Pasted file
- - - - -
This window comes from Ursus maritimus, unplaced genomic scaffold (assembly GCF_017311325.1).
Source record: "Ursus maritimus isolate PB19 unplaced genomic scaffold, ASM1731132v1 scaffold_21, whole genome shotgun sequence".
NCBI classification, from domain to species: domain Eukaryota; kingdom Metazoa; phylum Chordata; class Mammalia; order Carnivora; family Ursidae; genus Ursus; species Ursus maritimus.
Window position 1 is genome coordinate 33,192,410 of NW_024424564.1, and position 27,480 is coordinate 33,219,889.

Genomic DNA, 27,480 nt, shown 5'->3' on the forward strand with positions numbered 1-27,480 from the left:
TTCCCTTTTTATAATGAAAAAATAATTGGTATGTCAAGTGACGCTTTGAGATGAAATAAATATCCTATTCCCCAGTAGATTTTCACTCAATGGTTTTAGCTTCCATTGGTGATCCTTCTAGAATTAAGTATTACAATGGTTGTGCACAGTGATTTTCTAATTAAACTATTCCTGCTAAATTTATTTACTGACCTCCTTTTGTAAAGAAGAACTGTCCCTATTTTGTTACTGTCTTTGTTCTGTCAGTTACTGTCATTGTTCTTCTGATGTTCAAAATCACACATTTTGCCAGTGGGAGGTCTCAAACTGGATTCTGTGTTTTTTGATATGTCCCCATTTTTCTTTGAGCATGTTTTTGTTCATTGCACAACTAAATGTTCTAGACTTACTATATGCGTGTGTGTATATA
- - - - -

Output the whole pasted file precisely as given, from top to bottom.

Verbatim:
This window comes from Ursus maritimus, unplaced genomic scaffold (assembly GCF_017311325.1).
Source record: "Ursus maritimus isolate PB19 unplaced genomic scaffold, ASM1731132v1 scaffold_21, whole genome shotgun sequence".
NCBI classification, from domain to species: domain Eukaryota; kingdom Metazoa; phylum Chordata; class Mammalia; order Carnivora; family Ursidae; genus Ursus; species Ursus maritimus.
Window position 1 is genome coordinate 33,192,410 of NW_024424564.1, and position 27,480 is coordinate 33,219,889.

Genomic DNA, 27,480 nt, shown 5'->3' on the forward strand with positions numbered 1-27,480 from the left:
TTCCCTTTTTATAATGAAAAAATAATTGGTATGTCAAGTGACGCTTTGAGATGAAATAAATATCCTATTCCCCAGTAGATTTTCACTCAATGGTTTTAGCTTCCATTGGTGATCCTTCTAGAATTAAGTATTACAATGGTTGTGCACAGTGATTTTCTAATTAAACTATTCCTGCTAAATTTATTTACTGACCTCCTTTTGTAAAGAAGAACTGTCCCTATTTTGTTACTGTCTTTGTTCTGTCAGTTACTGTCATTGTTCTTCTGATGTTCAAAATCACACATTTTGCCAGTGGGAGGTCTCAAACTGGATTCTGTGTTTTTTGATATGTCCCCATTTTTCTTTGAGCATGTTTTTGTTCATTGCACAACTAAATGTTCTAGACTTACTATATGCGTGTGTGTATATA